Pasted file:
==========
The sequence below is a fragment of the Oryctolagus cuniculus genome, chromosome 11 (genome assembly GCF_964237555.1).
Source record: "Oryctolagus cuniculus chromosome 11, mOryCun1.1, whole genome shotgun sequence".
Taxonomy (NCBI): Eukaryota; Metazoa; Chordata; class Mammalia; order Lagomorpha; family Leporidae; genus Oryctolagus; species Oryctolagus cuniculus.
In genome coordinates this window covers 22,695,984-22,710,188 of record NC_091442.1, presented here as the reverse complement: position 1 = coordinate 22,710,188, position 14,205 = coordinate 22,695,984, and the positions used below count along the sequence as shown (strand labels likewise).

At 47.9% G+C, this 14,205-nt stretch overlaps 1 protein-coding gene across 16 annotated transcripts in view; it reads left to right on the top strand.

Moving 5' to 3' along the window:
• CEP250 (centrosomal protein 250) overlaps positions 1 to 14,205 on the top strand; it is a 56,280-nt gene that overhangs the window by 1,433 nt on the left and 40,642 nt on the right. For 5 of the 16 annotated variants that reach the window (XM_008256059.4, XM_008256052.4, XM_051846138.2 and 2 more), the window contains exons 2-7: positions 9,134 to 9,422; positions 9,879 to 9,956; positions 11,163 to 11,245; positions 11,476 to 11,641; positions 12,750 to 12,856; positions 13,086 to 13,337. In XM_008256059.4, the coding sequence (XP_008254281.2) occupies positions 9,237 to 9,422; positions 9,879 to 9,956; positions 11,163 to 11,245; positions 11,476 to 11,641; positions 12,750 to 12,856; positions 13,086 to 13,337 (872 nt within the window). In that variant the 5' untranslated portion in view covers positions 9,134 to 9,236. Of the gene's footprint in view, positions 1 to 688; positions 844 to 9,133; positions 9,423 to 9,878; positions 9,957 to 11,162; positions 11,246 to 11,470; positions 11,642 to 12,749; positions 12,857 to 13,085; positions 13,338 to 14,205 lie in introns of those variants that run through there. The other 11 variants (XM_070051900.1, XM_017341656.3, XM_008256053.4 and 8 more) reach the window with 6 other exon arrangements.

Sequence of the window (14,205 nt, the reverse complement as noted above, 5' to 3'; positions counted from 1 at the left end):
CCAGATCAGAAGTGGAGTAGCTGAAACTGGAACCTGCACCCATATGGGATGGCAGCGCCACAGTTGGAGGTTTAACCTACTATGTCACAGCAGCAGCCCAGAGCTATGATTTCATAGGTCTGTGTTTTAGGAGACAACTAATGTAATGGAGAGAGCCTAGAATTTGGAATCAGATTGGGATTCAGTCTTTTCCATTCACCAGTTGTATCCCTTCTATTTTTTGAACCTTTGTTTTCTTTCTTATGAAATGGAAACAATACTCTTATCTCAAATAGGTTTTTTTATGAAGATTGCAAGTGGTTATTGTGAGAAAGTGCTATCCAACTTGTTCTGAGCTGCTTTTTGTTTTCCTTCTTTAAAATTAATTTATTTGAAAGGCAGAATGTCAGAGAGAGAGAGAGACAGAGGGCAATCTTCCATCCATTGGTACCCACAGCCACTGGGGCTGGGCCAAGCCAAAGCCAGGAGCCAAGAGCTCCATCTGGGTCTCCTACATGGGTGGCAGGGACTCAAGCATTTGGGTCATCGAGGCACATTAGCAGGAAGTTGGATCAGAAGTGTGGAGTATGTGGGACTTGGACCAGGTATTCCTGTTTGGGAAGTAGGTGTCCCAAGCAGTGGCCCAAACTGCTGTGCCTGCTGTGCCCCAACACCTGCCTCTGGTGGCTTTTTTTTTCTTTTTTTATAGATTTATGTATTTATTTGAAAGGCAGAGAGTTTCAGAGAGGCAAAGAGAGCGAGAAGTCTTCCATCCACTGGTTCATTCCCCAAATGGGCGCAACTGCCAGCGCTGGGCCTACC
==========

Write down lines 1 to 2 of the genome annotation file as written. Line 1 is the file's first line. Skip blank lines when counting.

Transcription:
The sequence below is a fragment of the Oryctolagus cuniculus genome, chromosome 11 (genome assembly GCF_964237555.1).
Source record: "Oryctolagus cuniculus chromosome 11, mOryCun1.1, whole genome shotgun sequence".